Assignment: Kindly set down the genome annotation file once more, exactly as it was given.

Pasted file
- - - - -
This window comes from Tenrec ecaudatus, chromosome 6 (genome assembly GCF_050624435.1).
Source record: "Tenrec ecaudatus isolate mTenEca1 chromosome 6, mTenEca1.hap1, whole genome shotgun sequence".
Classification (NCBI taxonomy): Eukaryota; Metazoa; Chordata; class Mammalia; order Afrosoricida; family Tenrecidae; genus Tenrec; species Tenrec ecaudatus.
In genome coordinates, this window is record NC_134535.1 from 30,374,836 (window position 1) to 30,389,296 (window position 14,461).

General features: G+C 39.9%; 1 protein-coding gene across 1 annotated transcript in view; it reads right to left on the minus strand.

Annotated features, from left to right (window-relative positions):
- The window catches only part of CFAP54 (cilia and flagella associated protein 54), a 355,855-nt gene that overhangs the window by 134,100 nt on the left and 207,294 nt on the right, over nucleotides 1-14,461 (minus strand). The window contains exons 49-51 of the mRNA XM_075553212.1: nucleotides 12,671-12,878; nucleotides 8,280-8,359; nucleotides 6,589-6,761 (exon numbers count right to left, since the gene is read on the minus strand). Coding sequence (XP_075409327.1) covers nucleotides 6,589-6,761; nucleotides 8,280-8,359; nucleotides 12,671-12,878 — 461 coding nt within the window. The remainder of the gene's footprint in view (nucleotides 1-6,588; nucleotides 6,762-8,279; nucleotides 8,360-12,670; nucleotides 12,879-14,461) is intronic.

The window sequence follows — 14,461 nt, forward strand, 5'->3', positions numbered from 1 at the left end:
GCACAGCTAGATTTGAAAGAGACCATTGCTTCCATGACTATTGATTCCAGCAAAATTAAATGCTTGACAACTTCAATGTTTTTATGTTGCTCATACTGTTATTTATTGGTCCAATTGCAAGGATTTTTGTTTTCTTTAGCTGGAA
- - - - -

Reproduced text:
This window comes from Tenrec ecaudatus, chromosome 6 (genome assembly GCF_050624435.1).
Source record: "Tenrec ecaudatus isolate mTenEca1 chromosome 6, mTenEca1.hap1, whole genome shotgun sequence".
Classification (NCBI taxonomy): Eukaryota; Metazoa; Chordata; class Mammalia; order Afrosoricida; family Tenrecidae; genus Tenrec; species Tenrec ecaudatus.
In genome coordinates, this window is record NC_134535.1 from 30,374,836 (window position 1) to 30,389,296 (window position 14,461).

General features: G+C 39.9%; 1 protein-coding gene across 1 annotated transcript in view; it reads right to left on the minus strand.

Annotated features, from left to right (window-relative positions):
- The window catches only part of CFAP54 (cilia and flagella associated protein 54), a 355,855-nt gene that overhangs the window by 134,100 nt on the left and 207,294 nt on the right, over nucleotides 1-14,461 (minus strand). The window contains exons 49-51 of the mRNA XM_075553212.1: nucleotides 12,671-12,878; nucleotides 8,280-8,359; nucleotides 6,589-6,761 (exon numbers count right to left, since the gene is read on the minus strand). Coding sequence (XP_075409327.1) covers nucleotides 6,589-6,761; nucleotides 8,280-8,359; nucleotides 12,671-12,878 — 461 coding nt within the window. The remainder of the gene's footprint in view (nucleotides 1-6,588; nucleotides 6,762-8,279; nucleotides 8,360-12,670; nucleotides 12,879-14,461) is intronic.

The window sequence follows — 14,461 nt, forward strand, 5'->3', positions numbered from 1 at the left end:
GCACAGCTAGATTTGAAAGAGACCATTGCTTCCATGACTATTGATTCCAGCAAAATTAAATGCTTGACAACTTCAATGTTTTTATGTTGCTCATACTGTTATTTATTGGTCCAATTGCAAGGATTTTTGTTTTCTTTAGCTGGAA